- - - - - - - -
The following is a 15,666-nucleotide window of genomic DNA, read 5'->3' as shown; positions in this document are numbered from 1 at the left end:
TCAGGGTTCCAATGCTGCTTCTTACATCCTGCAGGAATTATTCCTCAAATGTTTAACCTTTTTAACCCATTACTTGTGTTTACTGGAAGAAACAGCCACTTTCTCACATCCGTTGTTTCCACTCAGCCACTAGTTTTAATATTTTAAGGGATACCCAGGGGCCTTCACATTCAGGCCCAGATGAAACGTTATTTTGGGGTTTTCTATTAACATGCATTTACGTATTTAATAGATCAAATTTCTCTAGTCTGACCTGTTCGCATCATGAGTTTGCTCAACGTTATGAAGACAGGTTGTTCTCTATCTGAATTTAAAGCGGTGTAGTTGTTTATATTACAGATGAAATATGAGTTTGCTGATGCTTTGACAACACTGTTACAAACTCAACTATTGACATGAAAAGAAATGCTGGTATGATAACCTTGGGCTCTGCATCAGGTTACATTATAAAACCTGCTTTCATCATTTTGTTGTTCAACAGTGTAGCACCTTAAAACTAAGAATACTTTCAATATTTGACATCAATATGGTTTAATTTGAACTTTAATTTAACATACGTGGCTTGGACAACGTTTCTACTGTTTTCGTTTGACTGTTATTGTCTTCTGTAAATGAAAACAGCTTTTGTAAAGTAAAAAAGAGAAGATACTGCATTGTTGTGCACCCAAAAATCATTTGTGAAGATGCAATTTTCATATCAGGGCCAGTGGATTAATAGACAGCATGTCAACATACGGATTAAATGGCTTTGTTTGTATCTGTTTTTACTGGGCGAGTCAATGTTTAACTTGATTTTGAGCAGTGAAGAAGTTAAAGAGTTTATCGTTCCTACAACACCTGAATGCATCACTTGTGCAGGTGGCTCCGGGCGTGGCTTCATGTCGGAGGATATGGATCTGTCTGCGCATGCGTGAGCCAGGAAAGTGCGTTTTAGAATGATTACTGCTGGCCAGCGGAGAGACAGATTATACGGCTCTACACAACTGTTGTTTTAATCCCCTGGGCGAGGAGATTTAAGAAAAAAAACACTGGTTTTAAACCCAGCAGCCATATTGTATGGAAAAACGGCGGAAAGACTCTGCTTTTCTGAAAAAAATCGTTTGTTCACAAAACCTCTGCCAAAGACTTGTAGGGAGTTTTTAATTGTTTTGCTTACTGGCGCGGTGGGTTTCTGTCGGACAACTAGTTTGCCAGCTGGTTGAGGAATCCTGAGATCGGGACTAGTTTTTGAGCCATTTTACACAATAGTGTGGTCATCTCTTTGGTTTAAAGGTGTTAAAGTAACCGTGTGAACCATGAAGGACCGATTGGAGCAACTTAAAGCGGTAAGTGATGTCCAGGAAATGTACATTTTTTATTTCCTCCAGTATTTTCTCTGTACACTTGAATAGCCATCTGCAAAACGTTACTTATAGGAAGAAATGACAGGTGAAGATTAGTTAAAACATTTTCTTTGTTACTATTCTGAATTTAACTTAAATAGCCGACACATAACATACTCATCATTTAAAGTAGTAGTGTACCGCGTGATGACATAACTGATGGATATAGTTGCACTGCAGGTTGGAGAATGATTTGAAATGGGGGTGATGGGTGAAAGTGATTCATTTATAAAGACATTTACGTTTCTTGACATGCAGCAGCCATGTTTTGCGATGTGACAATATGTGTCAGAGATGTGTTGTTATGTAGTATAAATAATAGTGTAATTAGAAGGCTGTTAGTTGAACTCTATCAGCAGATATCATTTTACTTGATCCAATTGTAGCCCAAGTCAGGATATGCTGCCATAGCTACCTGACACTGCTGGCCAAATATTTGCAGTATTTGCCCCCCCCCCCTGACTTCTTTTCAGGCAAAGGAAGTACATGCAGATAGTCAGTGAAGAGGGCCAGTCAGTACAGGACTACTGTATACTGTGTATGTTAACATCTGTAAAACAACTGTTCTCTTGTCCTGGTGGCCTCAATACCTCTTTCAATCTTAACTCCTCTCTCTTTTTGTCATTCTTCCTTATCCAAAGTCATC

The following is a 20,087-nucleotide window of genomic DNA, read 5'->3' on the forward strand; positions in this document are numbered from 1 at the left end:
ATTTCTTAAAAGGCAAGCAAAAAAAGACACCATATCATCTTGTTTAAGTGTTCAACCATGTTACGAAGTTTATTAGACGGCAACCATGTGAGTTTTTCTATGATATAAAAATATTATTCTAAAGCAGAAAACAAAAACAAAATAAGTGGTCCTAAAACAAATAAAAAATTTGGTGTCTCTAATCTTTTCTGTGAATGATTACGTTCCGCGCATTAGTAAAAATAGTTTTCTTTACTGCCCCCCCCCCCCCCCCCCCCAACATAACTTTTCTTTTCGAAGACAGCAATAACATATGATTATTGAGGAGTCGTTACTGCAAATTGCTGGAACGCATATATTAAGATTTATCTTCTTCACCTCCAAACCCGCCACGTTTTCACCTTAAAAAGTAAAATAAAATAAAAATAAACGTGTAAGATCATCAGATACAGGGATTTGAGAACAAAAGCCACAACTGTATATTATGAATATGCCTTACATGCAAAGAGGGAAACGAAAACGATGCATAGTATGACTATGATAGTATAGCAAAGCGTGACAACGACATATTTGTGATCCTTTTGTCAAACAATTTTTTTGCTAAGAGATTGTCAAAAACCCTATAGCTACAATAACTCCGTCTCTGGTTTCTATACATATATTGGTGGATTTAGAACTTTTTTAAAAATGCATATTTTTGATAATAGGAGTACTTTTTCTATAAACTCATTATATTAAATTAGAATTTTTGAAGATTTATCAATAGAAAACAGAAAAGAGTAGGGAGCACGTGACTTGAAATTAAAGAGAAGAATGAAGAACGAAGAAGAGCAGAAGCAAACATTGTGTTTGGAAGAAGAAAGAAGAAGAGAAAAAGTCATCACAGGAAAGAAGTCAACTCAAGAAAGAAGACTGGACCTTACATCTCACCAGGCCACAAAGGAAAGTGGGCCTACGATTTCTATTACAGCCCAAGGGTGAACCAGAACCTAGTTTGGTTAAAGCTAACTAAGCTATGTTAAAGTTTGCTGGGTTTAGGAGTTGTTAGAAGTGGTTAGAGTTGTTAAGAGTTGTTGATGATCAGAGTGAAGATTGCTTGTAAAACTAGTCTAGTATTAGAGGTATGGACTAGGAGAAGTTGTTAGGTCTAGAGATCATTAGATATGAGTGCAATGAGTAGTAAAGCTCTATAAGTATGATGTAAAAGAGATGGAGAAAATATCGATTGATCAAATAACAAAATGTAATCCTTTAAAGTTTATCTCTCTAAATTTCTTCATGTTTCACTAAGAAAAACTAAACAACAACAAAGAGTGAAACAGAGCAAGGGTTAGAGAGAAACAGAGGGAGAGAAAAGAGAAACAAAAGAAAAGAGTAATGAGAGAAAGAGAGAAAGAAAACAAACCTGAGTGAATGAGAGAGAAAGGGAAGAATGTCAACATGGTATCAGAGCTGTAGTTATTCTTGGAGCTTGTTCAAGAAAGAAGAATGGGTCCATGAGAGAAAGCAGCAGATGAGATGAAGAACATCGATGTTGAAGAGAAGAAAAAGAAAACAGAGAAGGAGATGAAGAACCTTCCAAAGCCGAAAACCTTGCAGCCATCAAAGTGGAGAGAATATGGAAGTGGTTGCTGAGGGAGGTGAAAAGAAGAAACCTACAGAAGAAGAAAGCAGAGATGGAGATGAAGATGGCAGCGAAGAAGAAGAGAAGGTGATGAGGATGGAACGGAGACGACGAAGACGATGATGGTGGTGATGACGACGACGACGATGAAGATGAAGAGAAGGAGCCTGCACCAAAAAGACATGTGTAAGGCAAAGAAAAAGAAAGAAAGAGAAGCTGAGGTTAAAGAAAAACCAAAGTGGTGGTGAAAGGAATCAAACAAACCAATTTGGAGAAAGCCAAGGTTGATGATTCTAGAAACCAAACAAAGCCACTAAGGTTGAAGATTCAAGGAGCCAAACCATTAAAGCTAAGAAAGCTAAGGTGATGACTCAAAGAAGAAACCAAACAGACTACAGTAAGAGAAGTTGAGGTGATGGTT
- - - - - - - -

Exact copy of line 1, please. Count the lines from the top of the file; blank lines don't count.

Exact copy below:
The following is a 15,666-nucleotide window of genomic DNA, read 5'->3' as shown; positions in this document are numbered from 1 at the left end: